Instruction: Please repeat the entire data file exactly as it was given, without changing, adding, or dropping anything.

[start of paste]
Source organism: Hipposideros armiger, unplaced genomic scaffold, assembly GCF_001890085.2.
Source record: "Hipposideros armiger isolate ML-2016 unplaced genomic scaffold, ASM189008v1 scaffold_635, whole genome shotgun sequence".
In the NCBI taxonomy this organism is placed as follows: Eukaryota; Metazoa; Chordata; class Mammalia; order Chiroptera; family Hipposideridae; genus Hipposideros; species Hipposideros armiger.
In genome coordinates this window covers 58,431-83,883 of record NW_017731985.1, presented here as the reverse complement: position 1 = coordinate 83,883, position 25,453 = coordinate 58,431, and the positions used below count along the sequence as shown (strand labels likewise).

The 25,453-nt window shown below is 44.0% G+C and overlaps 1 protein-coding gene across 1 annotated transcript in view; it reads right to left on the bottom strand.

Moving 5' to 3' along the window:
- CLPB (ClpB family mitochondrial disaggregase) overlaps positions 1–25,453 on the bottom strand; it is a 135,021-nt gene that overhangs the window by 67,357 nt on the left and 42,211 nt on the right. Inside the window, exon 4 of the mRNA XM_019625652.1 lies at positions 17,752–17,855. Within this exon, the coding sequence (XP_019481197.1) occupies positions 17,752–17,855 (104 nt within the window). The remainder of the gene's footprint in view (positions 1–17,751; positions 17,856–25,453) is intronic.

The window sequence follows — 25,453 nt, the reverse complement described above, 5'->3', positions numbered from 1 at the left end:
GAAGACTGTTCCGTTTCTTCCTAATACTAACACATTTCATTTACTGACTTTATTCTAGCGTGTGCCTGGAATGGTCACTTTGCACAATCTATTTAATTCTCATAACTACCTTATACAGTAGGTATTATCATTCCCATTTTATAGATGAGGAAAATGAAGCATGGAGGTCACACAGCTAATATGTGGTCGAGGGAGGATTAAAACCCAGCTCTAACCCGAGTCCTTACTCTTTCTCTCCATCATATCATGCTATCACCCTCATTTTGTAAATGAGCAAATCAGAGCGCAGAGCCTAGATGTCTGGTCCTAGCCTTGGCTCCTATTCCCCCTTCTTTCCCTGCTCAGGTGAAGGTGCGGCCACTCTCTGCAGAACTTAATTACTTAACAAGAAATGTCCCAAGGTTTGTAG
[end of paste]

Source organism: Hipposideros armiger, unplaced genomic scaffold, assembly GCF_001890085.2.
Source record: "Hipposideros armiger isolate ML-2016 unplaced genomic scaffold, ASM189008v1 scaffold_635, whole genome shotgun sequence".
In the NCBI taxonomy this organism is placed as follows: Eukaryota; Metazoa; Chordata; class Mammalia; order Chiroptera; family Hipposideridae; genus Hipposideros; species Hipposideros armiger.
In genome coordinates this window covers 58,431-83,883 of record NW_017731985.1, presented here as the reverse complement: position 1 = coordinate 83,883, position 25,453 = coordinate 58,431, and the positions used below count along the sequence as shown (strand labels likewise).

The 25,453-nt window shown below is 44.0% G+C and overlaps 1 protein-coding gene across 1 annotated transcript in view; it reads right to left on the bottom strand.

Moving 5' to 3' along the window:
- CLPB (ClpB family mitochondrial disaggregase) overlaps positions 1–25,453 on the bottom strand; it is a 135,021-nt gene that overhangs the window by 67,357 nt on the left and 42,211 nt on the right. Inside the window, exon 4 of the mRNA XM_019625652.1 lies at positions 17,752–17,855. Within this exon, the coding sequence (XP_019481197.1) occupies positions 17,752–17,855 (104 nt within the window). The remainder of the gene's footprint in view (positions 1–17,751; positions 17,856–25,453) is intronic.

The window sequence follows — 25,453 nt, the reverse complement described above, 5'->3', positions numbered from 1 at the left end:
GAAGACTGTTCCGTTTCTTCCTAATACTAACACATTTCATTTACTGACTTTATTCTAGCGTGTGCCTGGAATGGTCACTTTGCACAATCTATTTAATTCTCATAACTACCTTATACAGTAGGTATTATCATTCCCATTTTATAGATGAGGAAAATGAAGCATGGAGGTCACACAGCTAATATGTGGTCGAGGGAGGATTAAAACCCAGCTCTAACCCGAGTCCTTACTCTTTCTCTCCATCATATCATGCTATCACCCTCATTTTGTAAATGAGCAAATCAGAGCGCAGAGCCTAGATGTCTGGTCCTAGCCTTGGCTCCTATTCCCCCTTCTTTCCCTGCTCAGGTGAAGGTGCGGCCACTCTCTGCAGAACTTAATTACTTAACAAGAAATGTCCCAAGGTTTGTAG